How to Use Oil to Naturally Moisturize Your Lips

How to Make an Acoustic Pop Filter

As I've said in my previous post, I tinker around with audio recordings at home, which is why I made my own acoustic-absorption box. So I saw no reason why I couldn't also make a pop filter for my microphone.

There are plenty of websites out there that will show you various ways you can make your own microphone acoustic pop filter just by using things laying around the house. However, I will also post my own version here, because I think it serves as an excellent example of how you can save money and reduce waste by reusing things to make something functional.


I Used:

How to Make an Acoustic Pop Filter
A flat-tip screwdriver, pliers, electrical tape, a left over coil of wire, an old hose clamp, a basic wire clothes hanger, and an old (clean) pair of nylon socks.
How I Did It:
How to Make an Acoustic Pop Filter
1. I used the pliers to cut a section out of the wire hanger, then bent it into an L shape to create a base for my filter. I also bent a short section of the end so it ran parallel to the long side of the L.

The acrylic layer around the hanger wire was easy to remove by simply cutting shallow notches in it with the pliers and twisting the pieces off.

How to Make an Acoustic Pop Filter
2. I attached the thin wire coil to the hanger wire simply by twisting the ends around each other until it held firmly. Then I wrapped the hanger wire with electrical tape to make it more aesthetically pleasing.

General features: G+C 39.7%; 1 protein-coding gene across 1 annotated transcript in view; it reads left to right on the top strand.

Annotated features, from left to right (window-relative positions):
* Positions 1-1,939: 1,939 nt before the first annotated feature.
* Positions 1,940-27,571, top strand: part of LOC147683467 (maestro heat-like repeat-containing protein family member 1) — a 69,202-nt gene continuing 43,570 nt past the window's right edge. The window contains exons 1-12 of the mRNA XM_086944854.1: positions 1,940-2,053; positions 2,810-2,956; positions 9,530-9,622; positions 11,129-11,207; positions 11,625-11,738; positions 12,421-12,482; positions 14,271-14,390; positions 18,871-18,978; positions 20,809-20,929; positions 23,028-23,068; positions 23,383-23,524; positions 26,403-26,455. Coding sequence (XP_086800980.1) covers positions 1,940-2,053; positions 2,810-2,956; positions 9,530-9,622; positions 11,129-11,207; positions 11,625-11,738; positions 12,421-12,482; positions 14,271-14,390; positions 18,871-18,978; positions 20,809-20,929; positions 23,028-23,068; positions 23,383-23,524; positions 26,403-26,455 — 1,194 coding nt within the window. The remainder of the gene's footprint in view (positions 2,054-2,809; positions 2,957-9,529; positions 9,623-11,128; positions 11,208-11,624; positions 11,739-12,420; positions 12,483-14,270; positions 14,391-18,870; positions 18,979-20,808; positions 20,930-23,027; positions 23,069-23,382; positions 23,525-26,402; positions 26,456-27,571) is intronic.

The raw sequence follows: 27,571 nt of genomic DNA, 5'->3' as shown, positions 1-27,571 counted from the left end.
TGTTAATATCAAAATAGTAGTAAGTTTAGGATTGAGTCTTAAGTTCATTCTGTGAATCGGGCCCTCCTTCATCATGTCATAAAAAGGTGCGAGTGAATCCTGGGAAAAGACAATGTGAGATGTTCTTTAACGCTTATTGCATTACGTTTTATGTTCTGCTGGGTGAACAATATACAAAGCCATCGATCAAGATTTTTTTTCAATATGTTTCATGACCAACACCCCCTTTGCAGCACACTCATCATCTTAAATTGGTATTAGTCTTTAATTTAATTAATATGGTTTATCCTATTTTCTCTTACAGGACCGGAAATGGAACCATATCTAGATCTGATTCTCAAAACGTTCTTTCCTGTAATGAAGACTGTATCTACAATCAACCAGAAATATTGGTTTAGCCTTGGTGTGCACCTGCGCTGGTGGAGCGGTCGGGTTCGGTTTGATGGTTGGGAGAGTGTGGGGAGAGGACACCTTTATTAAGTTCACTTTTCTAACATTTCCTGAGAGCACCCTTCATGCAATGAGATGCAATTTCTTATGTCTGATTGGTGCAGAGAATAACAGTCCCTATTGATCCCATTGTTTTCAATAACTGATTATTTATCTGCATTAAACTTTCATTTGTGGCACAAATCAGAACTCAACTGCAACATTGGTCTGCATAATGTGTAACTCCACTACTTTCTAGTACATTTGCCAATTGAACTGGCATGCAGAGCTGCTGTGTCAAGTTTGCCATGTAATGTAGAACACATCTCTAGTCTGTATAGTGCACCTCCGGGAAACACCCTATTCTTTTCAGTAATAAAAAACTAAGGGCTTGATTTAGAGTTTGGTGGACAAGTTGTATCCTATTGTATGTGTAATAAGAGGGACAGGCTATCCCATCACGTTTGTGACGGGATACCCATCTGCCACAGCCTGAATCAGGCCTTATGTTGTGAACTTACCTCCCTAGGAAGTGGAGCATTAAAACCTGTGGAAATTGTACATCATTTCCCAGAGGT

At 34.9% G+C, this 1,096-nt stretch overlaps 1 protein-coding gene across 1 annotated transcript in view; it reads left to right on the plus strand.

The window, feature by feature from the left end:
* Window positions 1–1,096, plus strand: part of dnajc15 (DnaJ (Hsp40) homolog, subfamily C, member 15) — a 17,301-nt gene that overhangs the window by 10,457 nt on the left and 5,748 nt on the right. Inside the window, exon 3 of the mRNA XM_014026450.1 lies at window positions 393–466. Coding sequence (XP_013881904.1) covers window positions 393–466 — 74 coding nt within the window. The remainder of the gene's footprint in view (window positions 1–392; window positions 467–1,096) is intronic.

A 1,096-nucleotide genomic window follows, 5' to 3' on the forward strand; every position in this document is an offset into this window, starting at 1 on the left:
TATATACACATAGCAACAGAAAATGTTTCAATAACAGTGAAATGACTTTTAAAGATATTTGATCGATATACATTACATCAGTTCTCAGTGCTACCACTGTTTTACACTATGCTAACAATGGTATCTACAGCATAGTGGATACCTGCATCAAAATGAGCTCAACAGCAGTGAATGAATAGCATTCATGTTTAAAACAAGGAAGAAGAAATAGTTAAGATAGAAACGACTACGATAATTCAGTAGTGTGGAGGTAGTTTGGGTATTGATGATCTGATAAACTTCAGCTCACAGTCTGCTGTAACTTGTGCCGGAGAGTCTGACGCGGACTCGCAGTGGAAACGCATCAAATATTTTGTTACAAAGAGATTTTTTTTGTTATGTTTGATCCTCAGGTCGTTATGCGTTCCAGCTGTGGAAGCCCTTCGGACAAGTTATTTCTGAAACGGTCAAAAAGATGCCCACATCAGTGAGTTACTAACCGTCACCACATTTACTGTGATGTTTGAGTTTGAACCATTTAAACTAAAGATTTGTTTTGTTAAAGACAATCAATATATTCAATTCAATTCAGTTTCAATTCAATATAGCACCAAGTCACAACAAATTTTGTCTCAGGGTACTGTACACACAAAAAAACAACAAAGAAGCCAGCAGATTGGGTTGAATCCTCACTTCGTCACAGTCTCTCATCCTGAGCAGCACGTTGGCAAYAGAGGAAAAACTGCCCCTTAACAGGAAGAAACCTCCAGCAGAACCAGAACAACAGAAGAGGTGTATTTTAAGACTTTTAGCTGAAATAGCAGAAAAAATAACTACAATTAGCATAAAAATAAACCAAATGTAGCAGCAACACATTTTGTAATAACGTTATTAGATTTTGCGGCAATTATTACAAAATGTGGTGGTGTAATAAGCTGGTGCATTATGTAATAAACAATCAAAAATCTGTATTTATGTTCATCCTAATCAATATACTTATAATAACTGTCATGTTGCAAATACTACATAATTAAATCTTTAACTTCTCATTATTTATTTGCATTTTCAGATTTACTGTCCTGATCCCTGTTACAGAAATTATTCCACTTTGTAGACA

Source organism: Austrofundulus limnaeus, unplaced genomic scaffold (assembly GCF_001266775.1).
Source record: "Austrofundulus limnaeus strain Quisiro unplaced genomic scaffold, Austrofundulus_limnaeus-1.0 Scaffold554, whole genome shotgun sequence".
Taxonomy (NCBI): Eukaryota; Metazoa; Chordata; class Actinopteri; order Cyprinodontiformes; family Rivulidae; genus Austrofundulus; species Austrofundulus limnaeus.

I wanted it in black, but I only had grey tape, so I just painted over it with some left over back acrylic paint.

How to Make an Acoustic Pop Filter
3. After the paint dried, I slipped both nylon socks over the wire coil. I then secured the "filter" with a ribbon around the base of the coil, and cut off the excess fabric. Securing the filter with a ribbon probably doesn't make it look that professional, but I don't mind. It works, and it allows me to easily change the fabric later on if I want to.

One sock may be enough, but I tend to speak rather forcefully, so I thought an extra layer couldn't hurt. Also, you may recognize the ribbon as left over from when I made a cork board out of wine corks.

How to Make an Acoustic Pop Filter4. I secured my new pop filter to the base of my microphone by tightening a hose clamp around it using the flat-tip screwdriver. First I taped some paper around the base of the microphone to protect it from scratches.

Can you believe this hose clamp has been in the tool box for over 20 years? Whoever left it in there probably never thought it would later be repurposed to be used with audio equipment.